Monday Morning Quotes

Monday Morning Quotes ~
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Since 1998 I've been sending out these reflections first thing each week--one or more quotes plus my thoughts about the intersections and contradictions. They're archived here back to 2002, and a new one is posted every Monday morning. Dialogue is still welcome . . .

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Quote #725 - Memorial Day #MemorialDay #MemorialDay2016

30 May, 2016

"Gratitude is not only the greatest of virtues, but the parent of all the others."


"As we express our gratitude, we must never forget that the highest appreciation is not to utter words but to live by them."

John Fitzgerald Kennedy

"In the end, maybe it's wiser to surrender before the miraculous scope of human generosity and to just keep saying thank you, forever and sincerely, for as long as we have voices."

Elizabeth Gilbert

Memorial Day, a day to commemorate those who have lived and fought and died so that we might have true liberty and freedom.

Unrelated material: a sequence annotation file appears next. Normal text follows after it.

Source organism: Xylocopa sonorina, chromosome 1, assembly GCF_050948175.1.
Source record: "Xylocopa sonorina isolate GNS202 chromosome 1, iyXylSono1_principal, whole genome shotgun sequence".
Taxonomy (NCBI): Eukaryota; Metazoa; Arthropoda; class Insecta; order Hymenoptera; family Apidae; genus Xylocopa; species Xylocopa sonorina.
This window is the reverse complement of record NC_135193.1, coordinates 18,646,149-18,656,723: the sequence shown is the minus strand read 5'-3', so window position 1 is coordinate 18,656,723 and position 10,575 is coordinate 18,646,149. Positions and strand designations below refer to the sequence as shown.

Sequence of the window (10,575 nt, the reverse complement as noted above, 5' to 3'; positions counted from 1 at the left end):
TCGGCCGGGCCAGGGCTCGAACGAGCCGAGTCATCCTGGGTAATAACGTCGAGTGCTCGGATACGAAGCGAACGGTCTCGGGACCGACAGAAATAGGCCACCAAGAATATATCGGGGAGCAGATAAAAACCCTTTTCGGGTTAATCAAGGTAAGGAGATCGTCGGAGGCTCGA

Which leaves me thinking this morning about gratitude--not just gratitude for those generations before us, those celebrated and uncelebrated veterans of declared and undeclared wars, literal and metaphorical, external and internal; all who have given their lives to struggle for peace and freedom, liberty and justice. And I mean gratitude for them all, not just those who wore uniforms and fought--those who cooked, and sewed, and saved, and healed, and entertained, and scrubbed the floors--those who marched, and called out, and were jailed, and wrote, and sang, and suffered in a thousand different ways. Gratitude for them all.

Gratitude itself is a necessary component of liberty, freedom, justice, peace. Gratitude liberates us from resentment, jealousy, regret--all those ugly feelings that breed in the darkness of obsessive narcissism and self-interest. Gratitude opens our minds and hearts to others, to what their lives have afforded us, to what roads their struggles have paved for us. It also opens us to the beauty of this world and life itself. How can be truly free without it? Paradoxical, yes, because gratitude binds us to others and to the world, and yet it liberates us as well--another contradictory co-existing reality.

If we could all be grateful for everyone's disparate contributions to this world, we would all be lifted up by it--economically, culturally, spiritually.

The key is not taking it all for granted.

The key is gratitude.

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